Having dealt with the spinach and the goat, it had to be the chocolate mousse. I am a sucker for chocolate mousse, and I was not disappointed: the flavour was deep and dark and chocolaty, and the thing didn’t sit on the bottom of your stomach like a stone.
Others went for the baked fruit salad, which I deemed inadvisable, but by all accounts it was much better than it sounded. Nigel had by this time done with the trumpet, and addressed himself to the Tarta Calatrava. this, I think, is an invention of Sole’s… but I feel unable to pronounce upon it, as it has a flan-like consistency, and I am a person who can hardly bear to be in the same room as a flan.
All in all it was a more than memorable meal. People particularly like to read restaurant reviews where the reviewer slags off the restaurant in a humorous way. It’s true of course that a bit of bile makes for good reading… but unfortunately I cannot summon up the merest drop of bile to describe Las Chimeneas.
The service was slick, friendly and just the right touch of sexy and fun. The wines, white and red, came from vineyards visible from Mairena… and they were outstanding. I didn’t know the Alpujarra produced wines like these. And Soledad, in the kitchen, is a phenomenon… a real dyed in the wool alpujarreña, artful and skilled with the traditional ways, but not above being a little influenced by fancy foreign ideas from outside the Alpujarra. She experiments constantly, and the menu changes daily.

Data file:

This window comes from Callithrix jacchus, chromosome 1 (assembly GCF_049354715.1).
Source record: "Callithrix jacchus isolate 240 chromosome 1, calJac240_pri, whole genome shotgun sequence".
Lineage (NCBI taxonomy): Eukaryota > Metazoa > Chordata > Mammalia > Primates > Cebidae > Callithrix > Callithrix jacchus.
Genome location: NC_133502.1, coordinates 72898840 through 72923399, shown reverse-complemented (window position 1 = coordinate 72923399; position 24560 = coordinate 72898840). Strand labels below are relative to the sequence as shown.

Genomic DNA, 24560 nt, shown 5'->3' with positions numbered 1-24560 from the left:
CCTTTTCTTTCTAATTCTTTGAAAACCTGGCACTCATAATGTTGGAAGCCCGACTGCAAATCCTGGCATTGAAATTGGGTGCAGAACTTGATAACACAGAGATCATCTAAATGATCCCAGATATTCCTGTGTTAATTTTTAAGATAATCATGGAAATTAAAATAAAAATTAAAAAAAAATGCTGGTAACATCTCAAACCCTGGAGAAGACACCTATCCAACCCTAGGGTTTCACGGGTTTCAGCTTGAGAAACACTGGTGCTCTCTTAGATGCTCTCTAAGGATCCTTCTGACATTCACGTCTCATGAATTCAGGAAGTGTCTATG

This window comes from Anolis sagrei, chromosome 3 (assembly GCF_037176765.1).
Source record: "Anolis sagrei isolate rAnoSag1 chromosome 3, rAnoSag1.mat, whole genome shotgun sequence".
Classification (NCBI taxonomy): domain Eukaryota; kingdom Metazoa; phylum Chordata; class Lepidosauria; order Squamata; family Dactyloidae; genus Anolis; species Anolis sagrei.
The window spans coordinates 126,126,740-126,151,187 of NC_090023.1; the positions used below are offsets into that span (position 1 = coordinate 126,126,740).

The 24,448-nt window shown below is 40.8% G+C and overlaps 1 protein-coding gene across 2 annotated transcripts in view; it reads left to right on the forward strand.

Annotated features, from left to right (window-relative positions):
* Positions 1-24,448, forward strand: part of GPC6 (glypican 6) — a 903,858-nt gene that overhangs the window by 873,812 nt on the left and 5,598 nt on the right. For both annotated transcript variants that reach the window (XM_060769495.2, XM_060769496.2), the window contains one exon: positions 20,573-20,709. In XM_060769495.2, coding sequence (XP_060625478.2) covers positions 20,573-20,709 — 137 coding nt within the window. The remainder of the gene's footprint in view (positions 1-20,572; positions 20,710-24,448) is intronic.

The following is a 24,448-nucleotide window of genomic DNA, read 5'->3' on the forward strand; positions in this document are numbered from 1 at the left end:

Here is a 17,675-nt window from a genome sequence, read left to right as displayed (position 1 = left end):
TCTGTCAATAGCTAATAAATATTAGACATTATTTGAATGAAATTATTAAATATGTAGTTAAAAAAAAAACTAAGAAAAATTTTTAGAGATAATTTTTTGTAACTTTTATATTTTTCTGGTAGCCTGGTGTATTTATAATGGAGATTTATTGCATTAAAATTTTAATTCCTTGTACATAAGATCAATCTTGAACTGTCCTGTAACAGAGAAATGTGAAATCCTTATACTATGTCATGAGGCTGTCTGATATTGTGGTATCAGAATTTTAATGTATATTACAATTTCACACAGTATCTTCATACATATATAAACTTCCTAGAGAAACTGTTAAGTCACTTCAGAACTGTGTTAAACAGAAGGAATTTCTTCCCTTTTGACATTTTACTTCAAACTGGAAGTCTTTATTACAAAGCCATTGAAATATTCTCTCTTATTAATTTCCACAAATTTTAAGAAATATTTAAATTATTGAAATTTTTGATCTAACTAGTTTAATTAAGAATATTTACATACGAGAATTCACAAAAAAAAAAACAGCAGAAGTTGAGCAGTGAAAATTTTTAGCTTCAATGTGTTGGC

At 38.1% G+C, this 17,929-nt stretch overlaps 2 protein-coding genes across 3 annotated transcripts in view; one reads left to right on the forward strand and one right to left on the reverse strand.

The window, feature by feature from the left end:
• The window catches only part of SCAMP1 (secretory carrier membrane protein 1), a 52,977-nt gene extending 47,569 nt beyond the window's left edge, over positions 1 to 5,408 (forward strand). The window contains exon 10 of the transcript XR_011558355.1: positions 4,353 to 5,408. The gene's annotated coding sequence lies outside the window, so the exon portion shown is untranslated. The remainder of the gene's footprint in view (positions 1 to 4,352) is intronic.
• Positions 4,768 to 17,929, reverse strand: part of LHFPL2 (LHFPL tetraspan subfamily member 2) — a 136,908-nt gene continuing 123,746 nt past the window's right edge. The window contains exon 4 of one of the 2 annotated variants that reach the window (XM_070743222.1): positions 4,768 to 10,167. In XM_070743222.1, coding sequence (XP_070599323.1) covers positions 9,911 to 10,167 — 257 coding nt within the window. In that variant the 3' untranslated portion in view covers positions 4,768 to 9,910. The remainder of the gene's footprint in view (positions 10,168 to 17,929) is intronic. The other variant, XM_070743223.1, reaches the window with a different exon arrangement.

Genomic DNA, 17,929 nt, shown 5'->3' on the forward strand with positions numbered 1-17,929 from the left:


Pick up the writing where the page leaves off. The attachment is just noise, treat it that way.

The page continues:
And here’s the real beauty of Las Chimeneas: if, as I did, you come out of there and find that your companion/driver has contrived to become completely legless, you can always stay the night. The rooms are beautiful, with candles, wood stoves and sumptuous linen.
Now you’d think that dining in a place like this would set you back at least an arm and a leg… but no: it’s reasonably priced, too.